@Jpez: Read some of the disclaimers. I don't think all the things are immediately obvious. You have mentioned just one aspect. If you thought further, you might come up with more. But still I bet you would miss some things. A lot of work has gone into the wording, and they have been tailored for different works. The Wikisource general disclaimer is meant to cover all works, old and modern. Certainly these specialized disclaimers could link to the general disclaimer. It might bring more attention to it. Library Guy (talk) 19:19, 8 November 2015 (UTC)

If the need is to delete these disclaimers, can they be moved to a sandbox subdirectory on my home page so I can refer to the text as necessary to put the material in notes or the general disclaimer as necessary? Library Guy (talk) 15:57, 7 November 2015 (UTC)

@Library Guy:. To address your concerns, how about a measured approach. We move the project specific disclaimers to the WikiProject space, and ensure that we have either a specific project page for each work OR a collective page for those projects that do not have their own. We put a link from the parent (root) page for each work to its specific disclaimer, though remove them from the general headers, and subpages. This enables specific information that can be set for a project, reference the general disclaimer, and takes it out of the main ns, and clearly has it sitting as our comment, not of the work. — billinghurst sDrewth 23:56, 8 November 2015 (UTC)
@Billinghurst: Thank you. Moving the disclaimers to WikiProject space is reasonable. It would be good to have at least a stub project page for each work. They all need to have custom projects devoted to them eventually. I think the disclaimer link should be retained in the article headers. The link has always been clearly in the notes, and many articles are accessed through links from Wikipedia rather than through their respective root pages. 1911 Encyclopædia Britannica/Notes on reading the Encyclopædia can be linked into the disclaimer as well, integrated with it, and moved to the project namespace. I think EB1911 is the only one that has such a thing. I added a link to its page to the list at the head of this discussion. Library Guy (talk) 15:50, 9 November 2015 (UTC)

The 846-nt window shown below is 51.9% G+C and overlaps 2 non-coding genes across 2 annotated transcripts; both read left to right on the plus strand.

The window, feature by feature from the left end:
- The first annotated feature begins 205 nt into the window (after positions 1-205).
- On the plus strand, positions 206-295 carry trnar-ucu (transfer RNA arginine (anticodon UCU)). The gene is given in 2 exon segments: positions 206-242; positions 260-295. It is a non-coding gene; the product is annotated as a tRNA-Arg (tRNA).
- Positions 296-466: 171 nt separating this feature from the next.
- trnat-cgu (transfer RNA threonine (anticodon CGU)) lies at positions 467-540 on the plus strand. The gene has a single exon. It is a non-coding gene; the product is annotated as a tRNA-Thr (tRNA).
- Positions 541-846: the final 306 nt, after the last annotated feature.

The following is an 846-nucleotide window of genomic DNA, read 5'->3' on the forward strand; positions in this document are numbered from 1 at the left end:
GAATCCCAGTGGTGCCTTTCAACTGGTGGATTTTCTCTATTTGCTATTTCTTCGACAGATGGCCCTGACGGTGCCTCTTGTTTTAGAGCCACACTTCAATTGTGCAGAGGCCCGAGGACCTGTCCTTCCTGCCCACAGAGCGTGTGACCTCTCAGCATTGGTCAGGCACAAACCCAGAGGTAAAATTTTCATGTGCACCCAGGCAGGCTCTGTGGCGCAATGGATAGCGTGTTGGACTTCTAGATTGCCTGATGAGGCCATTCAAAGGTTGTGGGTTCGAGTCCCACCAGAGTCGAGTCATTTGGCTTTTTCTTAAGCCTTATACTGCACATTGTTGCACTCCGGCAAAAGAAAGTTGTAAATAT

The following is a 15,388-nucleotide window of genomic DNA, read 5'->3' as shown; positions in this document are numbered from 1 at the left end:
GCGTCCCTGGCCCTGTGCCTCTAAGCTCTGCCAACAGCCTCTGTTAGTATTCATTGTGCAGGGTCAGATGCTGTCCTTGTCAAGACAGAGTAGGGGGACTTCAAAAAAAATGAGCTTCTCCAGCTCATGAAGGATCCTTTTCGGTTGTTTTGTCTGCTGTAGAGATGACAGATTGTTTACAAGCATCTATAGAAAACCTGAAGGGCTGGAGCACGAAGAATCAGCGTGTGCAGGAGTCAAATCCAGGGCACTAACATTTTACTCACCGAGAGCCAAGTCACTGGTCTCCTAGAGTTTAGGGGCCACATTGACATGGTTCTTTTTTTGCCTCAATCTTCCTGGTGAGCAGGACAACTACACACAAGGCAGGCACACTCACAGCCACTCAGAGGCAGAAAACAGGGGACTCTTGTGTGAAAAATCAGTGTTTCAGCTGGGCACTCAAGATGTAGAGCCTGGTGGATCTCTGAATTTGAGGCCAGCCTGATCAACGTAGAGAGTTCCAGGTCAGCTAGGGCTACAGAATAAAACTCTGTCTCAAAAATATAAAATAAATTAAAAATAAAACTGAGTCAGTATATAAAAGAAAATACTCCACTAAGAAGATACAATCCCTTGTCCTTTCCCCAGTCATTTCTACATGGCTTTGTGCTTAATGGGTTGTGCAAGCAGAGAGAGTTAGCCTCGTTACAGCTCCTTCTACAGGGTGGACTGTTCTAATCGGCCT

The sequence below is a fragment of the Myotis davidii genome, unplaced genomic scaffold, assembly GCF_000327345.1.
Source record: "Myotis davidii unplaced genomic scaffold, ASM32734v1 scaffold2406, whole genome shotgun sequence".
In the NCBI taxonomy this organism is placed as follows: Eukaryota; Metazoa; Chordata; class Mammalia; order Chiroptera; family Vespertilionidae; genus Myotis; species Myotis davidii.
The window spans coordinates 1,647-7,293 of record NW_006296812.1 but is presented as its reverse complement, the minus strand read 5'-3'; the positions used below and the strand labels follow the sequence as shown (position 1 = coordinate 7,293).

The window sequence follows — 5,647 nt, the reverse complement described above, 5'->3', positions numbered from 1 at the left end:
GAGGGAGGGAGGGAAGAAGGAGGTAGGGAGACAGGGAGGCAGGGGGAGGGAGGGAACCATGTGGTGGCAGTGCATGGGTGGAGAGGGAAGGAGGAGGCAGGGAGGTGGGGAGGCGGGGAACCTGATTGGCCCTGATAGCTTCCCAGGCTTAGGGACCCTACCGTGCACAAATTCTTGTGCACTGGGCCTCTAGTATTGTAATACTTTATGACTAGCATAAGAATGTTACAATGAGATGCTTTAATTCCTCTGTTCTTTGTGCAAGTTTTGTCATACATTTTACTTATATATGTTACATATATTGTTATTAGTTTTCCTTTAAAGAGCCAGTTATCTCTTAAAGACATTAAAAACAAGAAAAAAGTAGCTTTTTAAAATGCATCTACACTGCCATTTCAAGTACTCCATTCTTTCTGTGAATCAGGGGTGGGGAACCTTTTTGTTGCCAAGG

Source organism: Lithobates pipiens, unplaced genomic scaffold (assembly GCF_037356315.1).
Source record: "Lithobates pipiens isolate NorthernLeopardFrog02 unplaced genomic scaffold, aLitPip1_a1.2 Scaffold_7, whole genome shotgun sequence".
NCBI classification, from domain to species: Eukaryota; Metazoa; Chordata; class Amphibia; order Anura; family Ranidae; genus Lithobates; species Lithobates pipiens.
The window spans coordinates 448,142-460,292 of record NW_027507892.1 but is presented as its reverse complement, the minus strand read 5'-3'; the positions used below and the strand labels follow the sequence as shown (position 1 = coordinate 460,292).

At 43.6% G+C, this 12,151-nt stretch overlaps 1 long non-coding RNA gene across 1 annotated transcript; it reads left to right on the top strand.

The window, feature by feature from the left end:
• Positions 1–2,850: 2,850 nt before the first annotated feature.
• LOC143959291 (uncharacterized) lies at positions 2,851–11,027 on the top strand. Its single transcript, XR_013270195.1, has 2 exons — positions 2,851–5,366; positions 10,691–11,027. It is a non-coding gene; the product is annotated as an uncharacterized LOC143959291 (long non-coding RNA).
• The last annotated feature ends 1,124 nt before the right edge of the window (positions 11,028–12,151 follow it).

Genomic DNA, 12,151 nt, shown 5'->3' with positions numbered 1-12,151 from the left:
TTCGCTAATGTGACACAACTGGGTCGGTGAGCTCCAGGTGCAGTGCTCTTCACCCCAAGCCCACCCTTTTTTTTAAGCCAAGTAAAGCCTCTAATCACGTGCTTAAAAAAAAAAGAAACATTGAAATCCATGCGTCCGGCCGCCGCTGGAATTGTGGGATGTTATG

I believe that Hesperian's nomination is indication that addition on every page discredits the whole concept of needing to justify a specific disclaimer, and I can see that point of view. That said, if we think in terms of works and projects, then maybe there is again an ability to explore something like mw:Help:Page status indicators. There is a similar concept in place in categories, eg. the help icon Category:Authors-Ro. Maybe for each of these large compilation works we can have a help type icon that takes you to the project and explanatory means. It keeps the main namespace interface clean, it can be a standardised approach, and allows the projects to manage their components. It is something to consider, and it helps us having to have repetitive noise of disclaimers in every page of a work. — billinghurst sDrewth 03:35, 10 November 2015 (UTC)
Regarding linking from every article, Billinghurst represents my position correctly: linking to a disclaimer from every page will only leave me feeling that the problem has not been solved or even much mitigated. The remaining issue is with the word "disclaimer". If every article linked to "project notes", and those project notes lived in project space, and were largely useful material, but just happened to contain a certain amount of material that I continue to regard as pointless disclaimers, then I would say that matters had been improved enough. Hesperian 04:19, 10 November 2015 (UTC)
I can see changing the name to something like "reader advisory." Having worked quite a bit on various encyclopedia articles, I really find the tone and claims of some objectionable, and the "advisory" or whatever will help mitigate my discomfort. That being said, I also find a lot of valuable information in them, sometimes information that is useful today and forgotten. I'm all for keeping the main namespace clean. This is not an issue that I had been aware of. Since many of the encyclopedias don't have a project space yet, perhaps another way of handling the advisory text would be to handle it like the templates, e.g. Wikisource:Americana reader advisory; this would get it out of the main namespace. Another problem the encyclopedias frequently have is that indexes and volume lists are in the main namespace when this material is not part of the original text of any of the volumes. An interesting approach has been proposed for EB9 which utilizes the index volume material to index the articles. Library Guy (talk) 18:51, 12 November 2015 (UTC)

Some really poor quality scans[edit]

These are all terrible quality Google Books from back in the day when their digitizing workflow not only yielded awful scans but stripped out images, leaving big "holes" in the work where images should be e.g. Page:The Practical Book of Oriental Rugs - Lewis - 1911.djvu/128. Thus any transcription project based on these scans cannot be completed. It's fine to host stuff like this if someone is passionate about the work and is actively transcribing it despite, and in full knowledge of, the flaws in the scan. But there doesn't appear to be any action on these. Some of them haven't been touched except for me flagging bad image scans. In my view, we improve Wikisource by discarding them. Hesperian 01:00, 9 July 2016 (UTC)

The work on oriental rugs should be replaced with the version here, or the images can be added from it. I have added the image on the faulty page cited above and the previous page. Hrishikes (talk) 01:53, 9 July 2016 (UTC)